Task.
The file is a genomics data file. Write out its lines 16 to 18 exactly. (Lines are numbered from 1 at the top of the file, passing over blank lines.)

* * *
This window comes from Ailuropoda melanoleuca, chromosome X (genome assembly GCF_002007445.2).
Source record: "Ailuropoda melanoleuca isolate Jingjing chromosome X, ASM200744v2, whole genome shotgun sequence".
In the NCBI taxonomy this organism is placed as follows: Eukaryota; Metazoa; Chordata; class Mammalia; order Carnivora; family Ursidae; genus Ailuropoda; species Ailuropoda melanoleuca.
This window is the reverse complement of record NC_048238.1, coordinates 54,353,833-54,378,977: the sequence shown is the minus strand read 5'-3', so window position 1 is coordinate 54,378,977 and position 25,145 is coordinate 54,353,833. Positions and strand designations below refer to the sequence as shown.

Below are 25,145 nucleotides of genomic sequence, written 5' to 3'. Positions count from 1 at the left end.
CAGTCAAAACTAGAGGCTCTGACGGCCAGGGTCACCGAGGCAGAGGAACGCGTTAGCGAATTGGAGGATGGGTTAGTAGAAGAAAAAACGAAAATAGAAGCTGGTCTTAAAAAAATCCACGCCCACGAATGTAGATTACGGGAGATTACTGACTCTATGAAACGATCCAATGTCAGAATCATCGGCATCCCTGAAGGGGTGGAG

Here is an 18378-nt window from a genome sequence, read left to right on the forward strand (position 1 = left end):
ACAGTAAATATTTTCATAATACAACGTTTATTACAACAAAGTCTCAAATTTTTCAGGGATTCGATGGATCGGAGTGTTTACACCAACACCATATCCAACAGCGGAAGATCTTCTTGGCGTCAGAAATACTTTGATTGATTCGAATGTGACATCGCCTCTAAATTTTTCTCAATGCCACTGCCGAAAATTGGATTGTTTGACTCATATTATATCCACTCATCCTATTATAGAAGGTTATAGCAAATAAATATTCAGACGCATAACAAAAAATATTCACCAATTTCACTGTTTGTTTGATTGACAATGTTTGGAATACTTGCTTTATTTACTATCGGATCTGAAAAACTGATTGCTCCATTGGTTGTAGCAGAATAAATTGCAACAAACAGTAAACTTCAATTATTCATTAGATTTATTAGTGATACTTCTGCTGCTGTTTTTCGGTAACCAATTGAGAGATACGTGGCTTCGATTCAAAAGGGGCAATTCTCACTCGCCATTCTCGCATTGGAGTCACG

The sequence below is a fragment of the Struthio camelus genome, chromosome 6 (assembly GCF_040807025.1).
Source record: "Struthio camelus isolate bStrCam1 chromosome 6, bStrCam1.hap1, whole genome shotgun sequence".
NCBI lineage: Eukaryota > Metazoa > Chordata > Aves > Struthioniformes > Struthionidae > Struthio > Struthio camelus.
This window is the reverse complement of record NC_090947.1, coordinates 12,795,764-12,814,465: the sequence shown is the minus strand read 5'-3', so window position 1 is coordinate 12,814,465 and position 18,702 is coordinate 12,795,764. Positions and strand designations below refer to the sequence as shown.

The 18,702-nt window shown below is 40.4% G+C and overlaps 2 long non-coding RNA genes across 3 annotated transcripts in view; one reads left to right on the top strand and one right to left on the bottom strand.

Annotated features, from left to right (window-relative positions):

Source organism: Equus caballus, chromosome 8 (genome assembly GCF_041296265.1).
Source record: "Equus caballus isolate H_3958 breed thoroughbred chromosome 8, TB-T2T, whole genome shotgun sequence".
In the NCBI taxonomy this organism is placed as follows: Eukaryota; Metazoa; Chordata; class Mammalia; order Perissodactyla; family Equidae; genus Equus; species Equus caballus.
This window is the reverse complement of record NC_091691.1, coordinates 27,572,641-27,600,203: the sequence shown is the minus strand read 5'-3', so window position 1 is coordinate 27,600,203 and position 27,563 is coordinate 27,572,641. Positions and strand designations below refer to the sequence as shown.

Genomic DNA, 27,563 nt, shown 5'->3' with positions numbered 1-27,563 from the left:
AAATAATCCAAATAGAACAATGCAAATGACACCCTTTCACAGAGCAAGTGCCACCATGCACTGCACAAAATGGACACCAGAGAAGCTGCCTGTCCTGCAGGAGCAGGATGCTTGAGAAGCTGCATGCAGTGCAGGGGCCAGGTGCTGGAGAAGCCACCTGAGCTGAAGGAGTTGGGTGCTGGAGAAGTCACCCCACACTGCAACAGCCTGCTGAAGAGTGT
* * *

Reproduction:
Source record: "Equus caballus isolate H_3958 breed thoroughbred chromosome 8, TB-T2T, whole genome shotgun sequence".
In the NCBI taxonomy this organism is placed as follows: Eukaryota; Metazoa; Chordata; class Mammalia; order Perissodactyla; family Equidae; genus Equus; species Equus caballus.
This window is the reverse complement of record NC_091691.1, coordinates 27,572,641-27,600,203: the sequence shown is the minus strand read 5'-3', so window position 1 is coordinate 27,600,203 and position 27,563 is coordinate 27,572,641. Positions and strand designations below refer to the sequence as shown.